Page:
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The question of the relative responsibilities of legates and tribuni militum in the late republic has me rather confused. In this I believe I am not alone. An interesting relevant passage appears to be in Caesar's description of the beginning of the battle of the Sabis River in BG 2.20. Caesar has been blind-sided by an ambush and everything was hugger-mugger; "Caesar had to see to everything at once." (2.20.1, tr. Carolyn Hammond, Oxford World Classics). He says that he was saved by two things: (1) the outstanding state of training of the soldiers; and (2) and "quod ab opere singulisque legionibus singulos legatos Caesar discedere nisi munitis castris vetuerat", which might be translated as something like "that Caesar had forbidden each legate to leave off from the work and each legion unless the fortification of the camp had been completed." Singuli I find a bit of a confusing word; I guess it's a distributive adjective used for describing a group of things considered one by one. So C. is describing as a group the phenomenon of each legate and the legion he was supervising as a group Right? As I understand it, at this time the consensus about the status of legates is that they were a flexible body whom the imperator could choose to assign to a legion on a fairly ad hoc basis and un-assign just as casually, and the detail of supervising the fortification of the camp such as in this case might be such an ad hoc commission. Otherwise where would the idea that the legatus might leave the legion in certain circumstances? Would those circumstances be essentially limited to conferring with the imperator? My understanding is that the evolution of command structure during the republic is rather sketchily understood. I somehow have received the impression that the tribuni militum might have been of higher status in the early and mid-republic. Livy's status as an unimpeachable document for early republican history is somewhat controversial now and the consensus of his understanding of military things is not high. Can someone please shed some light on this? Thanks. Tony
Quote:The question of the relative responsibilities of legates and tribuni militum in the late republic has me rather confused. In this I believe I am not alone.

Oh no, you're not alone!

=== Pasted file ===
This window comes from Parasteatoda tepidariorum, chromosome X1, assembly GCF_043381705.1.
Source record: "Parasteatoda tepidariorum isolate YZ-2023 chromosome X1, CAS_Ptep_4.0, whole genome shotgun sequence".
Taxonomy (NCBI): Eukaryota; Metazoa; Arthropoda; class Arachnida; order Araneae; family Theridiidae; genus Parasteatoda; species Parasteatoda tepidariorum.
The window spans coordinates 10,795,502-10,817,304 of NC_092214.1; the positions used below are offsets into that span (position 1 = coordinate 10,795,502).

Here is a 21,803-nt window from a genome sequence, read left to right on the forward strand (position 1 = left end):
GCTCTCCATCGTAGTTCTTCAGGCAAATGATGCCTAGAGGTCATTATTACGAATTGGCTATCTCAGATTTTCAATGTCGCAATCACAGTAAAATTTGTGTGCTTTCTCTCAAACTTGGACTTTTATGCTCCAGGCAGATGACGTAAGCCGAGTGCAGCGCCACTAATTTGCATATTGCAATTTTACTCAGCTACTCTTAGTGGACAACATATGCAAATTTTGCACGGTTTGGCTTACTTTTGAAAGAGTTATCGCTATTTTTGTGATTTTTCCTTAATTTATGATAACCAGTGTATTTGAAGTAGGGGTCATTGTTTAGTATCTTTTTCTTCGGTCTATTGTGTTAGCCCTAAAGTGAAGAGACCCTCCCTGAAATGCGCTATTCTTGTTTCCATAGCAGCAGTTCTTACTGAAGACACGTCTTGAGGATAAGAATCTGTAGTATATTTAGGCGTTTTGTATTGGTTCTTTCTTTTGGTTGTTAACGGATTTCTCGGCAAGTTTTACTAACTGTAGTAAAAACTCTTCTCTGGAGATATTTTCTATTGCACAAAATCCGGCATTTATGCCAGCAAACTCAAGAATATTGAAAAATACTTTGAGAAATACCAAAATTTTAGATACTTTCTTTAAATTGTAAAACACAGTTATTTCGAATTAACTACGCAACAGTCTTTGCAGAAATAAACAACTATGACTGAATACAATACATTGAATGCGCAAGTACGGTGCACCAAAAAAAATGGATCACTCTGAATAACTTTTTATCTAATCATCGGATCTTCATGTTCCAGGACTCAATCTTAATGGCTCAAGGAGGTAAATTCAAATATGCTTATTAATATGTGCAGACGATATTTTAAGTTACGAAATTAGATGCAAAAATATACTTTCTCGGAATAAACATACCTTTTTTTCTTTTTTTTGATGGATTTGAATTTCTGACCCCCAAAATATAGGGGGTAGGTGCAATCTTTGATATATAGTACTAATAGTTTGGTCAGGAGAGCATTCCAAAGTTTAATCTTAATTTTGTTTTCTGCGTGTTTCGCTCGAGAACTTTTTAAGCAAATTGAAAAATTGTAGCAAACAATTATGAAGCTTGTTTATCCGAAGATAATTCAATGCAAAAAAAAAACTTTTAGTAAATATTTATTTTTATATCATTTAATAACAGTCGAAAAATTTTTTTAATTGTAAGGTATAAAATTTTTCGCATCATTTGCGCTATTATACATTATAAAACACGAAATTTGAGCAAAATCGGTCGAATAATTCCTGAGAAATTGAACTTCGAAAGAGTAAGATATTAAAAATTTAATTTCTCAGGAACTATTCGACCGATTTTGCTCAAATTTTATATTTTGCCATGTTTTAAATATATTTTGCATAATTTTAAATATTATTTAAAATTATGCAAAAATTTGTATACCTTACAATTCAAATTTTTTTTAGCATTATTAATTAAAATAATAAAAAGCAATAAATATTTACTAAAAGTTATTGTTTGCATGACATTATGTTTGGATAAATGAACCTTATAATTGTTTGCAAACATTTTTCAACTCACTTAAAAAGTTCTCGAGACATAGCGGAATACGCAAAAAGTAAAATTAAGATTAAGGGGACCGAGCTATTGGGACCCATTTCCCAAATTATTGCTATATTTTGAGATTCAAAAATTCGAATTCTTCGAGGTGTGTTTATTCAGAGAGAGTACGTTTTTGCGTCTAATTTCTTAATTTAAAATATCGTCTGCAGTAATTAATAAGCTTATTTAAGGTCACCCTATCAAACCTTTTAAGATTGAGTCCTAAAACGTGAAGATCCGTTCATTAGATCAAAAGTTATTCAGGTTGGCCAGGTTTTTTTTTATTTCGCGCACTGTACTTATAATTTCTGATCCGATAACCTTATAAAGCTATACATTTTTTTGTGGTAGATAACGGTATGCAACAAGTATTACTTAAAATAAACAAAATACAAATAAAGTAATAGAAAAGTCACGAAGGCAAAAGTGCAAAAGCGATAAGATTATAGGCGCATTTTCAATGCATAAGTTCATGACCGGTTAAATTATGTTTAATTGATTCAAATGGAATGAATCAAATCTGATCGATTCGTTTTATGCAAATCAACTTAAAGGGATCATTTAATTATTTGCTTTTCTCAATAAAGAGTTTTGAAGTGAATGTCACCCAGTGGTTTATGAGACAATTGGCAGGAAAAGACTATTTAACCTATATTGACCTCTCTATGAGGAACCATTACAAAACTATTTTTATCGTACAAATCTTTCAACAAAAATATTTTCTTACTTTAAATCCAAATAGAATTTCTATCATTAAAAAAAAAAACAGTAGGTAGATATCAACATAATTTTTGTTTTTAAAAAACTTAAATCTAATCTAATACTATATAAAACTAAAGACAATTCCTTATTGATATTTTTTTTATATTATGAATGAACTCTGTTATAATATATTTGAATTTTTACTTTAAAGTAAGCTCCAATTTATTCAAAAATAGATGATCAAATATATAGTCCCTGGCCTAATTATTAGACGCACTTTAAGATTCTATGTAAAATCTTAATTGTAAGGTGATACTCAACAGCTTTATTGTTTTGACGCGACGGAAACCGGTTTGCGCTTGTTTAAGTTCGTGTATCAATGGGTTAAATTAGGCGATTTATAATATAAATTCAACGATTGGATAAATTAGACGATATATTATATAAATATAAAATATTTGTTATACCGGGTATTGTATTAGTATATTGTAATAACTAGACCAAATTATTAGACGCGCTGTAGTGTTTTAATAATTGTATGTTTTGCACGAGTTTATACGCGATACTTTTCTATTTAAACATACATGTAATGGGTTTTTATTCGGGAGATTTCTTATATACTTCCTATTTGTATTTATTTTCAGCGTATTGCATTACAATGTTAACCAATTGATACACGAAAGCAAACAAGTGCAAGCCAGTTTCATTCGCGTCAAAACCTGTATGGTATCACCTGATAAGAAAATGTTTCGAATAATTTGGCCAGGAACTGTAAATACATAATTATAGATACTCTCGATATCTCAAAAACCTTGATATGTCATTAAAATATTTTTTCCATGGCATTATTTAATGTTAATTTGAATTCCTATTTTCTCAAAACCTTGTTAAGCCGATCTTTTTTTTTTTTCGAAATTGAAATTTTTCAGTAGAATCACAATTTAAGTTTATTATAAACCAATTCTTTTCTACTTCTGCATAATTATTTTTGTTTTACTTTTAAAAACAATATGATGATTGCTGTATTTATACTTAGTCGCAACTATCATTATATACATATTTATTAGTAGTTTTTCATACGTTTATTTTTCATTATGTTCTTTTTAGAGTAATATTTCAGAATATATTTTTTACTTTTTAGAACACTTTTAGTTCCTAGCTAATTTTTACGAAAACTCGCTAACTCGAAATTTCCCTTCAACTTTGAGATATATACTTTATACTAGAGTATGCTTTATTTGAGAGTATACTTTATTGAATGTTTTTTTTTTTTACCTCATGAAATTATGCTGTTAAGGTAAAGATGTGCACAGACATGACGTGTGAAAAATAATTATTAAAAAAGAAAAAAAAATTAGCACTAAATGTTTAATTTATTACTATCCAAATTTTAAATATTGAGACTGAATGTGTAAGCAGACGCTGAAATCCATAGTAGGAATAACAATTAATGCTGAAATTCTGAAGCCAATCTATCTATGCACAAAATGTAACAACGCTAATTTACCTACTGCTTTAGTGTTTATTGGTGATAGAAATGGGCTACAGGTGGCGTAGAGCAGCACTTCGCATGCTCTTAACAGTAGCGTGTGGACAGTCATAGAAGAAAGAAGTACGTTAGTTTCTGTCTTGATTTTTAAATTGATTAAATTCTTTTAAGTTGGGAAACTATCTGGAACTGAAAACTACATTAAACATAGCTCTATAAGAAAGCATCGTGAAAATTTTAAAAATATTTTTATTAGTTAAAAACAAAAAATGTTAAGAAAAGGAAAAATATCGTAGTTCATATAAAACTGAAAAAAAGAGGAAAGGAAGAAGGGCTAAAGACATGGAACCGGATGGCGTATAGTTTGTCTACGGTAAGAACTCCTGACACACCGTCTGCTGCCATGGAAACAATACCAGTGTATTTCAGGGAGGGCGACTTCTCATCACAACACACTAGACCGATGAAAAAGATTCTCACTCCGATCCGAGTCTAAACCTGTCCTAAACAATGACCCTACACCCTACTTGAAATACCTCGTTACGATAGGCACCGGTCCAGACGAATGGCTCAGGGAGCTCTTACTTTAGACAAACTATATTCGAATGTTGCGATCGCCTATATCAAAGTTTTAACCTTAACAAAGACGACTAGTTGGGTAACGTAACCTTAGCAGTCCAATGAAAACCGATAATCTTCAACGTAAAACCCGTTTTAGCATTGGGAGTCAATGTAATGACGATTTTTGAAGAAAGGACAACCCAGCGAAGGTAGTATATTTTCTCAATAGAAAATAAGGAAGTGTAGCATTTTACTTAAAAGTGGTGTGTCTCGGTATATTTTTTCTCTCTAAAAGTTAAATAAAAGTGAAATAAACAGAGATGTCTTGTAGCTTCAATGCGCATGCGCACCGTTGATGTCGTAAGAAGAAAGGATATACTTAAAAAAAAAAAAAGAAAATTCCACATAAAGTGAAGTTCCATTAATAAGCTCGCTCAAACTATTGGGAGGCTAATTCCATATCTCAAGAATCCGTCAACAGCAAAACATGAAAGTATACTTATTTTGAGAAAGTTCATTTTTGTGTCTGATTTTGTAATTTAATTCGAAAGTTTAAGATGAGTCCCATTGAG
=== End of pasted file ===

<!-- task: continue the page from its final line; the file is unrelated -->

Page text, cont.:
Quote:An interesting relevant passage appears to be in Caesar's description of the beginning of the battle of the Sabis River in BG 2.20. Caesar has been blind-sided by an ambush and everything was hugger-mugger; "Caesar had to see to everything at once." (2.20.1, tr. Carolyn Hammond, Oxford World Classics). He says that he was saved by two things: (1) the outstanding state of training of the soldiers; and (2) and "quod ab opere singulisque legionibus singulos legatos Caesar discedere nisi munitis castris vetuerat", which might be translated as something like "that Caesar had forbidden each legate to leave off from the work and each legion unless the fortification of the camp had been completed." Singuli I find a bit of a confusing word; I guess it's a distributive adjective used for describing a group of things considered one by one. So C. is describing as a group the phenomenon of each legate and the legion he was supervising as a group Right? As I understand it, at this time the consensus about the status of legates is that they were a flexible body whom the imperator could choose to assign to a legion on a fairly ad hoc basis and un-assign just as casually, and the detail of supervising the fortification of the camp such as in this case might be such an ad hoc commission. Otherwise where would the idea that the legatus might leave the legion in certain circumstances? Would those circumstances be essentially limited to conferring with the imperator? My understanding is that the evolution of command structure during the republic is rather sketchily understood. I somehow have received the impression that the tribuni militum might have been of higher status in the early and mid-republic. Livy's status as an unimpeachable document for early republican history is somewhat controversial now and the consensus of his understanding of military things is not high. Can someone please shed some light on this?